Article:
The picture on Kelly McLeod’s missing person poster is easy to make judgments about. And some of those judgments would be correct. In the years before he disappeared, McLeod was an addict, a petty criminal who lived under a bridge in Campbell River. Kelly’s little sister, Loral, knows it’s a less than flattering photo.
“I still see him. It’s still Kelly to me,” Loral says. “When I see his mugshot picture, family members, they don’t like it, but it’s still him, you know. I always try to post another photo along with it so people can see that this is what drugs do to you. And he might look different. He still has the same heart. Although he looks the way he does, he’s still just the same loving, broken soul inside here.”
In 2019, British Columbia had the highest number of missing adult reports per capita.
The majority of those reports involve adult males. Most, about 90 per cent, are resolved within a week, and almost all are resolved within a year.
But in recent years on Vancouver Island, some men who have gone missing, have remained missing.
Kevin O’Shea is a strategic advisor with the RCMP’s National Centre for Missing Persons and Unidentified Remains. He believes, when it comes to missing people, the public tends to focus on women and children. But the statistics tell a different story.
“There are more men missing than women and there’s more adults missing than children,” he explains. “People always think female children are probably the most likely to go missing. But in actual fact, adult males are the most common missing category. And if we look at the open cases that are there, open over all the years and still open, missing males is the largest category.”
Getting people to care about the missing men of Vancouver Island has been an uphill battle for Cowichan Tribes community organizer Monica Patsy Jones. She is auntie to three of the missing men in Duncan: Desmond Peter, Everett Jones, and Ian Henry.
“People don’t just disappear. And them being disabled is a real big thing for me because they’re like lost children out there,” Jones says. “I did the first annual walk in honor of Ian and Everett and Desmond. And it was a really big one and I did it not knowing what I was getting myself into. We just want to let the people know we’re still searching for them. We’re shocked because there hasn’t been any publicity on them. Unless we make enough. It’s really sad to see.”
Disability rights advocate Paul Gilbert is unsurprised to learn many of the missing men have a disability. He believes it may have something to do with why their stories get so little attention.
“The disabled are pretty much an invisible population,” explains Gilbert, who is the spokesperson for the BC Disability Caucus. “We’re incredibly vulnerable as a population because we have no resources. We don’t have access to the community. I’m going to say we’re pretty much ignored.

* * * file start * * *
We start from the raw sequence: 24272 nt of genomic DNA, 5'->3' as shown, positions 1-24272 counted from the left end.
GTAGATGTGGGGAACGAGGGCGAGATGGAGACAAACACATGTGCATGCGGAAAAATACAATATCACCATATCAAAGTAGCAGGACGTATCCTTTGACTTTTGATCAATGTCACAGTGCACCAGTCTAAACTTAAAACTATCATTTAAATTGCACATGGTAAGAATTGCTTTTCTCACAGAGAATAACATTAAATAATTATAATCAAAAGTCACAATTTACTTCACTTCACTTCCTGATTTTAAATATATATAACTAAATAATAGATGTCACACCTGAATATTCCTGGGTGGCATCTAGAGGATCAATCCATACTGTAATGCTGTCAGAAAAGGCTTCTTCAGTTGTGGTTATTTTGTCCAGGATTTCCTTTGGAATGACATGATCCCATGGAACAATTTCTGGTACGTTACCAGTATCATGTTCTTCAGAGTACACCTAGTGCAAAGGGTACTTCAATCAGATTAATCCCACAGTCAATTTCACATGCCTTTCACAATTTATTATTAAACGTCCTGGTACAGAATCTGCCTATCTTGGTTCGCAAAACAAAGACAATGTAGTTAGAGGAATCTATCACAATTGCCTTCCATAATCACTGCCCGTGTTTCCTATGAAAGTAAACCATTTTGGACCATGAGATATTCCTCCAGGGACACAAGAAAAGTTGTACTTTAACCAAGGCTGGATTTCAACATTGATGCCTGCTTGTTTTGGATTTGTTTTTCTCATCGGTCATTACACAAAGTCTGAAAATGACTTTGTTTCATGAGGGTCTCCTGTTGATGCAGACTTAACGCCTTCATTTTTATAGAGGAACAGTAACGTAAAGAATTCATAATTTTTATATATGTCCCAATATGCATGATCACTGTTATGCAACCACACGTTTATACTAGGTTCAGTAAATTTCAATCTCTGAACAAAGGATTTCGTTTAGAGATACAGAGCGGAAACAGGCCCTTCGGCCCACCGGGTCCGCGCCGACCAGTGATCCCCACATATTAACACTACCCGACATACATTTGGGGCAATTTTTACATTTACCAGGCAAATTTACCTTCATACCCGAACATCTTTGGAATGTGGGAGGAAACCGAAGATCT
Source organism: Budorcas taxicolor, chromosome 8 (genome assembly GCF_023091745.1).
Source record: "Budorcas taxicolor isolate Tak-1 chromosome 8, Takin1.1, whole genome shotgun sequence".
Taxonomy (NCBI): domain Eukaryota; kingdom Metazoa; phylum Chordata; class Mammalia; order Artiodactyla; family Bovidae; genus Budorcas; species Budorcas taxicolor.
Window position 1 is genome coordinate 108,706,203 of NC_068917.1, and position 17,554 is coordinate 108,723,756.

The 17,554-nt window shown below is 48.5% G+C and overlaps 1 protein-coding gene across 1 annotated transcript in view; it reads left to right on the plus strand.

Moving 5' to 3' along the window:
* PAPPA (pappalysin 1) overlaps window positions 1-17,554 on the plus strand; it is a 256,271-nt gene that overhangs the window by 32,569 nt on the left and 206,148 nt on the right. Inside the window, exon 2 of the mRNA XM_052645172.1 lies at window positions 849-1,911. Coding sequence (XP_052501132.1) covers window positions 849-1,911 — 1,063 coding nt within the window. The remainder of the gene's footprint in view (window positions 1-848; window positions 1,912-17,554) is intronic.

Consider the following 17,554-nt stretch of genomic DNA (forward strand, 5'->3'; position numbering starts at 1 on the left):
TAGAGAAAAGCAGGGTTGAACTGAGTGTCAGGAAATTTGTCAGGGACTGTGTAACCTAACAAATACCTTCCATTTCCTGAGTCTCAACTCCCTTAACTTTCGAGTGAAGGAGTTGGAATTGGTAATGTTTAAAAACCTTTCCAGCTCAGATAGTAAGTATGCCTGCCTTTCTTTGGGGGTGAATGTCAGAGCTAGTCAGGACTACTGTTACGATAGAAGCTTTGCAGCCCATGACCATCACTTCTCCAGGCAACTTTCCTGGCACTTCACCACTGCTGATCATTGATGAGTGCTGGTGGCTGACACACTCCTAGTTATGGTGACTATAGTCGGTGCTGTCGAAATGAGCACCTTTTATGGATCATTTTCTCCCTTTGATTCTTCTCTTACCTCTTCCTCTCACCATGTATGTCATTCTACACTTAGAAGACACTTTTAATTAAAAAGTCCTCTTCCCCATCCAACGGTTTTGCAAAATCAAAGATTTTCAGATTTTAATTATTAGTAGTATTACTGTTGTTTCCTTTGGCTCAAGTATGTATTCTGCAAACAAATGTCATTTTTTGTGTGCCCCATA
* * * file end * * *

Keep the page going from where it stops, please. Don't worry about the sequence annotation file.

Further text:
“If you look at the empirical research, the disabled sustain two to three times the level of violence. Being on the periphery of society, because we’re socially isolated, that’s part of the reason why our violence rates are so high,” he adds.
University of Western Ontario criminologist Michael Arntfield is an authority on serial killers. He says there are good reasons why an offender would focus on men like those who have gone missing on Vancouver Island.
“They target vulnerable groups,” Arntfield says. “Number one, because they’re available and vulnerable. And number two, there is a sort of a forensic countermeasure advantage whereby a, whether it be a sex trade worker, whether it be an addict, or whether it be people with cognitive-behavioral problems, offenders often know that these cases will be sort of consigned to the dustbin.”
Loral believes her brother was murdered. There is debate about drawing attention to Kelly’s story within her family, but Loral is not willing to see her brother’s case forgotten.
“I should just be quiet and have everything just be left alone, but I’m not willing to do that,” she says. “So I have to be very respectful. I’ve had lots of people message me different things, but the information I have passed everything on to Crimestoppers. I’ve tried to stress to people that they have to go to the police with this information because I can’t do anything with it.”
Anyone with information on Kelly Mcleod’s disappearance should contact the local RCMP detachment at 250-286-6221.
Gone Boys, a new true-crime podcast part of the Island Crime series, drops a new episode every Monday, starting Feb. 8. Catch them on the Frequency Podcast Network.
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